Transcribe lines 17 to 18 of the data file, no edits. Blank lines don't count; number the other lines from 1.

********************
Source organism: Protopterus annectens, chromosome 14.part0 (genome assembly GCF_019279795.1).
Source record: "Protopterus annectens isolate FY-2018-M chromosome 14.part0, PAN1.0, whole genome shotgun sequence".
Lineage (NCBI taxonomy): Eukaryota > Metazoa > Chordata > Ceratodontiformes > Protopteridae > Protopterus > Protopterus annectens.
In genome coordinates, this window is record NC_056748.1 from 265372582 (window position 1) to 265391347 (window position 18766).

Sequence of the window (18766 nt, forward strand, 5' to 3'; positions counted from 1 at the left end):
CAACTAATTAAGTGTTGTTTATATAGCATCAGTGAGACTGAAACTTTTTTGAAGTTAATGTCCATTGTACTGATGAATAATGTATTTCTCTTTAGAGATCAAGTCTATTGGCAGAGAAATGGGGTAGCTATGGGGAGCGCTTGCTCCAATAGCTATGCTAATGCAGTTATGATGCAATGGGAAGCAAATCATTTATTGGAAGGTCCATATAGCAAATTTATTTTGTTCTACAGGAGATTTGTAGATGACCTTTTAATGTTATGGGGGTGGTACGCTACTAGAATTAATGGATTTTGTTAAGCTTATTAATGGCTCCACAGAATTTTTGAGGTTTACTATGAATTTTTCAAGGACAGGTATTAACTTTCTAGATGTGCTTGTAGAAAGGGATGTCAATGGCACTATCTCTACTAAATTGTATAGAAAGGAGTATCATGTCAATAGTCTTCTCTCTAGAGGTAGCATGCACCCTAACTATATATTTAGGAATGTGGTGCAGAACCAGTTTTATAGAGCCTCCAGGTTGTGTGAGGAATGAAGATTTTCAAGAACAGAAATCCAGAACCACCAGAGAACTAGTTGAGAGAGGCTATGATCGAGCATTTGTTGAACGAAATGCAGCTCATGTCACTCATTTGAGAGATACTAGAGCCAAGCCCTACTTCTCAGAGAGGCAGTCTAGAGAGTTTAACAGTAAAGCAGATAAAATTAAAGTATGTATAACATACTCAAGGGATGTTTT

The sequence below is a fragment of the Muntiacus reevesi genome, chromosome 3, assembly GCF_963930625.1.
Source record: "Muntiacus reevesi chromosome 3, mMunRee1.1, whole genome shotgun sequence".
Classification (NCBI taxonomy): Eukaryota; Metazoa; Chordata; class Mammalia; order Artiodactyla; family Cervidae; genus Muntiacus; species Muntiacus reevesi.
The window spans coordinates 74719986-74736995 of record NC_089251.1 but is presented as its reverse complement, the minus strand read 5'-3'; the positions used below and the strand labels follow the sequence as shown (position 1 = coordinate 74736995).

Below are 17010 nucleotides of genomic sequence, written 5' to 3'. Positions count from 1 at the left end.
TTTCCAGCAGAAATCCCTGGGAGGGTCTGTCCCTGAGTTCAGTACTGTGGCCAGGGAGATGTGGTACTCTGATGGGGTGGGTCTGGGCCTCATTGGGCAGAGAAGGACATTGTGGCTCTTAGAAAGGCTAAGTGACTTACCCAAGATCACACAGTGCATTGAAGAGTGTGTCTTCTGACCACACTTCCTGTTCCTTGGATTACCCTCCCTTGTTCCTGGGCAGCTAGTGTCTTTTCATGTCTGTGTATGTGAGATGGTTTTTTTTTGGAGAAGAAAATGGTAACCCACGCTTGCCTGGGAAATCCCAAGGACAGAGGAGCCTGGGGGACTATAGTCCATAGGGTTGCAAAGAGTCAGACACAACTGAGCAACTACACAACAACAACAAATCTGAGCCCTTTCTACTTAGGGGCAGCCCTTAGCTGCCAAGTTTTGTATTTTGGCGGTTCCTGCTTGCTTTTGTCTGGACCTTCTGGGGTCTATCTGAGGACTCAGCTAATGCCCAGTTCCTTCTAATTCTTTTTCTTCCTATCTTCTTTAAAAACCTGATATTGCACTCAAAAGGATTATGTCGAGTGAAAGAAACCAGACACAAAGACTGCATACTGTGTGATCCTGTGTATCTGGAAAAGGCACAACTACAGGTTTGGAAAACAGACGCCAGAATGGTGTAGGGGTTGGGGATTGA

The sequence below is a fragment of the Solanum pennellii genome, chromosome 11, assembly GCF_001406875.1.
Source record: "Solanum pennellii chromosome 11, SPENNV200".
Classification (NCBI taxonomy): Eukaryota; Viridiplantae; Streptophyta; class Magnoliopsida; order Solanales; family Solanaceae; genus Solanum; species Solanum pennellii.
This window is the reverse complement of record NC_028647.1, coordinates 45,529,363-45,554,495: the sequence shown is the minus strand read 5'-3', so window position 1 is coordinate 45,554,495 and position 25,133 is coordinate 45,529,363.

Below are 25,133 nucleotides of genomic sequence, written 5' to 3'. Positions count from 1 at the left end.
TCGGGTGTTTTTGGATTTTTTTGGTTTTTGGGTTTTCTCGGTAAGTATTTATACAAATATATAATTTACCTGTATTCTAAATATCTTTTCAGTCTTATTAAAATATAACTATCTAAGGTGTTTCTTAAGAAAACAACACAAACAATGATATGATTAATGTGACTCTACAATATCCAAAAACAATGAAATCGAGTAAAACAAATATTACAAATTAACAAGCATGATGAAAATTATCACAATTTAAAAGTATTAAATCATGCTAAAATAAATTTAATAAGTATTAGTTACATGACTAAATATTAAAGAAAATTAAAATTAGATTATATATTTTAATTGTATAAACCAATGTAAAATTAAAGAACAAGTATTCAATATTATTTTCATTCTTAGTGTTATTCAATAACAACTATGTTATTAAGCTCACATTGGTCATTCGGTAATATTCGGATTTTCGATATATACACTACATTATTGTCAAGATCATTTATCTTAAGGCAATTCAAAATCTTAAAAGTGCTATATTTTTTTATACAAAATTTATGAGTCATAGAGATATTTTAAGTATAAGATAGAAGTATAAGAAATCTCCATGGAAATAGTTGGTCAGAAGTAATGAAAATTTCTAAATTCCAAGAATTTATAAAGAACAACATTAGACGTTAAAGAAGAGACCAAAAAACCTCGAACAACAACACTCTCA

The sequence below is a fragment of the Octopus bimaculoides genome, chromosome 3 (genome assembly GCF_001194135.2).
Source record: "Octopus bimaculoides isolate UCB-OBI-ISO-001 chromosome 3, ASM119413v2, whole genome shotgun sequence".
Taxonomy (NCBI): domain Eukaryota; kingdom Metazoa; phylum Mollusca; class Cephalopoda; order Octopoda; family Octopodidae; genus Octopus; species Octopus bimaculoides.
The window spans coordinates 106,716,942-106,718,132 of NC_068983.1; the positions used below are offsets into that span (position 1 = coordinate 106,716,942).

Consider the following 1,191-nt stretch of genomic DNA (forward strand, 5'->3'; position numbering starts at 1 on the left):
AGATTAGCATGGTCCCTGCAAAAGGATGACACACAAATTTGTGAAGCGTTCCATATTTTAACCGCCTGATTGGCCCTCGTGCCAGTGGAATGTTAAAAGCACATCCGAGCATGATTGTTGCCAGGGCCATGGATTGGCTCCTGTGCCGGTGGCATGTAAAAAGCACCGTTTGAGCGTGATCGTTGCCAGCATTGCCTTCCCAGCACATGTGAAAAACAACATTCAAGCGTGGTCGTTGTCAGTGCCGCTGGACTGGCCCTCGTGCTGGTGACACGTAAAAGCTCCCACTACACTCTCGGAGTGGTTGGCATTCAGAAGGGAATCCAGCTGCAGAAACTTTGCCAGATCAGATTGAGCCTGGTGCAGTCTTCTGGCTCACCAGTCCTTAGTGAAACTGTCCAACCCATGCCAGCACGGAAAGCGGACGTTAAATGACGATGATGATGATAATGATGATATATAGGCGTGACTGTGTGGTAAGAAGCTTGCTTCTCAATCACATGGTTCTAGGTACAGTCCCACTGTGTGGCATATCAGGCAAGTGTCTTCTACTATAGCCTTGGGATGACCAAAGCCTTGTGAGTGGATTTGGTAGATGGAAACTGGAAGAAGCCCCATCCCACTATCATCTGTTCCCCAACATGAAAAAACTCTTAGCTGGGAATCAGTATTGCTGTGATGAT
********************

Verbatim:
Below are 25,133 nucleotides of genomic sequence, written 5' to 3'. Positions count from 1 at the left end.
TCGGGTGTTTTTGGATTTTTTTGGTTTTTGGGTTTTCTCGGTAAGTATTTATACAAATATATAATTTACCTGTATTCTAAATATCTTTTCAGTCTTATTAAAATATAACTATCTAAGGTGTTTCTTAAGAAAACAACACAAACAATGATATGATTAATGTGACTCTACAATATCCAAAAACAATGAAATCGAGTAAAACAAATATTACAAATTAACAAGCATGATGAAAATTATCACAATTTAAAAGTATTAAATCATGCTAAAATAAATTTAATAAGTATTAGTTACATGACTAAATATTAAAGAAAATTAAAATTAGATTATATATTTTAATTGTATAAACCAATGTAAAATTAAAGAACAAGTATTCAATATTATTTTCATTCTTAGTGTTATTCAATAACAACTATGTTATTAAGCTCACATTGGTCATTCGGTAATATTCGGATTTTCGATATATACACTACATTATTGTCAAGATCATTTATCTTAAGGCAATTCAAAATCTTAAAAGTGCTATATTTTTTTATACAAAATTTATGAGTCATAGAGATATTTTAAGTATAAGATAGAAGTATAAGAAATCTCCATGGAAATAGTTGGTCAGAAGTAATGAAAATTTCTAAATTCCAAGAATTTATAAAGAACAACATTAGACGTTAAAGAAGAGACCAAAAAACCTCGAACAACAACACTCTCA